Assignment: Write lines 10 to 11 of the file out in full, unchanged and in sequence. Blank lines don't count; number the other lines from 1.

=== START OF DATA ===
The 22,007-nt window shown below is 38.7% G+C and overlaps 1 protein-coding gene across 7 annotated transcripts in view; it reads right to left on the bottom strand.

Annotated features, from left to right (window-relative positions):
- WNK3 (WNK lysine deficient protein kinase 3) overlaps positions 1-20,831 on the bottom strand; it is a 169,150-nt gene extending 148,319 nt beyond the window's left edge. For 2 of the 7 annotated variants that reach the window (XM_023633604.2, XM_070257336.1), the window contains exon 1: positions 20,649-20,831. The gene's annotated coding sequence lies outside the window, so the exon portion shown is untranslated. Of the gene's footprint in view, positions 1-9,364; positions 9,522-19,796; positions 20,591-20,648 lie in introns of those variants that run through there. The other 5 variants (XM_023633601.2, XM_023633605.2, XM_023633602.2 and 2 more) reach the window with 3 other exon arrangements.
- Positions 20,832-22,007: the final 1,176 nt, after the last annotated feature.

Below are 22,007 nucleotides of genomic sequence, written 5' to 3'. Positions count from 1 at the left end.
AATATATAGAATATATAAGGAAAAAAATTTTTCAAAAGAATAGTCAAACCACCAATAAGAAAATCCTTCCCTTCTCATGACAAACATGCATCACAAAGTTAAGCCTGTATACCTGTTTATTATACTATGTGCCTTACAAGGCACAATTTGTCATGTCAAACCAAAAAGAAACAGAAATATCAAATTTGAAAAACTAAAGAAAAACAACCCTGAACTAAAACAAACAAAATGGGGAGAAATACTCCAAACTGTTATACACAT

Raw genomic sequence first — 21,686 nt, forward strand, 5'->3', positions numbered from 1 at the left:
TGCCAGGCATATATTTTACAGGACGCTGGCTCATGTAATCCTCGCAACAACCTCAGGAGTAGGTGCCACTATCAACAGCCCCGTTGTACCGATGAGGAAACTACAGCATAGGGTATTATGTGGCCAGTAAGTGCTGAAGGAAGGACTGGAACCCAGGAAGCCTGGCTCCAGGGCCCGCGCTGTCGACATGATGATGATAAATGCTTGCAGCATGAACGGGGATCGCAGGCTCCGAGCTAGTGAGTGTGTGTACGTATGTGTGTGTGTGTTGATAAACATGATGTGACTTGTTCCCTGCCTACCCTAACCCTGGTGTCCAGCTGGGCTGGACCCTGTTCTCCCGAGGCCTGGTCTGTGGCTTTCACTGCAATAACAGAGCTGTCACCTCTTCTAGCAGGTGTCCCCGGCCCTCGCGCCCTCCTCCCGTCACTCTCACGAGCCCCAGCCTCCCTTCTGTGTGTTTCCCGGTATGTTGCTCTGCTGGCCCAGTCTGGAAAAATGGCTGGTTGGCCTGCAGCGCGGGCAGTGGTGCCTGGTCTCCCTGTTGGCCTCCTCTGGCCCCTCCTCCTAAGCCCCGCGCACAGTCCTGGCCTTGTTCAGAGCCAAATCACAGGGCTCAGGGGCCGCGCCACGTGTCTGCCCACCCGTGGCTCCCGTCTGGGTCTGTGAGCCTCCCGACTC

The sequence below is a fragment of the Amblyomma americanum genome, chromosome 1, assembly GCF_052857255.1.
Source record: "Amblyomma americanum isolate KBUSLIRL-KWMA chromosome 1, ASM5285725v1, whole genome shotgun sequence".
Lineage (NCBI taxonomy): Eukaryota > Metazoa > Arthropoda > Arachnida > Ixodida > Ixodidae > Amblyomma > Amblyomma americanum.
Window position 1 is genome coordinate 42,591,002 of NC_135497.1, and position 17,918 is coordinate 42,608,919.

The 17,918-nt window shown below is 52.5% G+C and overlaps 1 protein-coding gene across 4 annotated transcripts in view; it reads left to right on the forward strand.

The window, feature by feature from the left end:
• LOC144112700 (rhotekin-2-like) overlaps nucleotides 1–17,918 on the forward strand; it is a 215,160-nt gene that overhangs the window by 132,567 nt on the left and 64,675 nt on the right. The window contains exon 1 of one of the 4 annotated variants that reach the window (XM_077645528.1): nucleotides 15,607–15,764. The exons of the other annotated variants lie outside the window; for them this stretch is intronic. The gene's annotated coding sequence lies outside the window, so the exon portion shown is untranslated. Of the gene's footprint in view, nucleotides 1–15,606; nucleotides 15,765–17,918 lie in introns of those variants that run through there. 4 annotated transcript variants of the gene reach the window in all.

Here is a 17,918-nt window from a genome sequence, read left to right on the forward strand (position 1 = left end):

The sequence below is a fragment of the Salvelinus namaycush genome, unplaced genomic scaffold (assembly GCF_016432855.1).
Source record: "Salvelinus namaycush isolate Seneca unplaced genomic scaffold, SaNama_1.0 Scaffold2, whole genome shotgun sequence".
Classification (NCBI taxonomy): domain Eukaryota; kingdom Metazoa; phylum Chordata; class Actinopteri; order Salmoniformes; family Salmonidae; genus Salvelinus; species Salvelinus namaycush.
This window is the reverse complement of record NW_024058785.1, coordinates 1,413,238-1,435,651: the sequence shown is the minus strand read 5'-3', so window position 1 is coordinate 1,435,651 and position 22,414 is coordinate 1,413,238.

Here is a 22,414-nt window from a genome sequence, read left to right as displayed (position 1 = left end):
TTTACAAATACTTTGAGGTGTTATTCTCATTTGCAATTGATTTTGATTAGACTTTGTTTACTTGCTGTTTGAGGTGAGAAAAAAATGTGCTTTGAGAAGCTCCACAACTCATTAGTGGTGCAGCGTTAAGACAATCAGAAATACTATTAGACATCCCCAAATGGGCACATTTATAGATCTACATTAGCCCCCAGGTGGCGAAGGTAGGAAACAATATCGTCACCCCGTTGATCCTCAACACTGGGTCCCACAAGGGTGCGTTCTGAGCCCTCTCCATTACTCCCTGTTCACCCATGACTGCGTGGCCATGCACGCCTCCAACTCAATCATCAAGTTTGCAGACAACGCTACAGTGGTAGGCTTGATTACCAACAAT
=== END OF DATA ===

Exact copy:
Source record: "Amblyomma americanum isolate KBUSLIRL-KWMA chromosome 1, ASM5285725v1, whole genome shotgun sequence".
Lineage (NCBI taxonomy): Eukaryota > Metazoa > Arthropoda > Arachnida > Ixodida > Ixodidae > Amblyomma > Amblyomma americanum.